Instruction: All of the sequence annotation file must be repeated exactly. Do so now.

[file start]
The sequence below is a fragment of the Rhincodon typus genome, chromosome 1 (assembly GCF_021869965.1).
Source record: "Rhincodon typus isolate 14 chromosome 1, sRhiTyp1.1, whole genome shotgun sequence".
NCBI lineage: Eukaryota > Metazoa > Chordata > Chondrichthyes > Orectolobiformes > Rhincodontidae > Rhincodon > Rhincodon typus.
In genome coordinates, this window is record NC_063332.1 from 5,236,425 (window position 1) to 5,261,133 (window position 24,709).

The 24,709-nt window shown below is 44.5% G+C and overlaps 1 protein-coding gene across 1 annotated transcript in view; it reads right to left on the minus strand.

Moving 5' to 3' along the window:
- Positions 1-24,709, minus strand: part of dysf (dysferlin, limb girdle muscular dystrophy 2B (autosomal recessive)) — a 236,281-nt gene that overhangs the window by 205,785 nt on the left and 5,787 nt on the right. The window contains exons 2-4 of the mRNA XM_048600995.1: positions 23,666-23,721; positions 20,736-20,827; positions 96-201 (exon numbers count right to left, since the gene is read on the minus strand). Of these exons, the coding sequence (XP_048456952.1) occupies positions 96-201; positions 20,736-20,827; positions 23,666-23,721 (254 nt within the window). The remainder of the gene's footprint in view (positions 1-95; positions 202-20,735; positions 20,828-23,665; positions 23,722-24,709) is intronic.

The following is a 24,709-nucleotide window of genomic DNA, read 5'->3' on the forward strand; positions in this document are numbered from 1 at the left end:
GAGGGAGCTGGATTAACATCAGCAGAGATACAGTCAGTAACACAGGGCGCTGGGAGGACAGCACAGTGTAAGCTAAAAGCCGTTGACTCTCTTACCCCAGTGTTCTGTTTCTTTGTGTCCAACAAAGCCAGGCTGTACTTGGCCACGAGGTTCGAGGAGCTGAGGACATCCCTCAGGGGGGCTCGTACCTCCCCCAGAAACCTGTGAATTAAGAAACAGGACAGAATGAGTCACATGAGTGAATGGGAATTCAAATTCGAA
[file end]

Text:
The sequence below is a fragment of the Rhincodon typus genome, chromosome 1 (assembly GCF_021869965.1).
Source record: "Rhincodon typus isolate 14 chromosome 1, sRhiTyp1.1, whole genome shotgun sequence".
NCBI lineage: Eukaryota > Metazoa > Chordata > Chondrichthyes > Orectolobiformes > Rhincodontidae > Rhincodon > Rhincodon typus.
In genome coordinates, this window is record NC_063332.1 from 5,236,425 (window position 1) to 5,261,133 (window position 24,709).

The 24,709-nt window shown below is 44.5% G+C and overlaps 1 protein-coding gene across 1 annotated transcript in view; it reads right to left on the minus strand.

Moving 5' to 3' along the window:
- Positions 1-24,709, minus strand: part of dysf (dysferlin, limb girdle muscular dystrophy 2B (autosomal recessive)) — a 236,281-nt gene that overhangs the window by 205,785 nt on the left and 5,787 nt on the right. The window contains exons 2-4 of the mRNA XM_048600995.1: positions 23,666-23,721; positions 20,736-20,827; positions 96-201 (exon numbers count right to left, since the gene is read on the minus strand). Of these exons, the coding sequence (XP_048456952.1) occupies positions 96-201; positions 20,736-20,827; positions 23,666-23,721 (254 nt within the window). The remainder of the gene's footprint in view (positions 1-95; positions 202-20,735; positions 20,828-23,665; positions 23,722-24,709) is intronic.

The following is a 24,709-nucleotide window of genomic DNA, read 5'->3' on the forward strand; positions in this document are numbered from 1 at the left end:
GAGGGAGCTGGATTAACATCAGCAGAGATACAGTCAGTAACACAGGGCGCTGGGAGGACAGCACAGTGTAAGCTAAAAGCCGTTGACTCTCTTACCCCAGTGTTCTGTTTCTTTGTGTCCAACAAAGCCAGGCTGTACTTGGCCACGAGGTTCGAGGAGCTGAGGACATCCCTCAGGGGGGCTCGTACCTCCCCCAGAAACCTGTGAATTAAGAAACAGGACAGAATGAGTCACATGAGTGAATGGGAATTCAAATTCGAA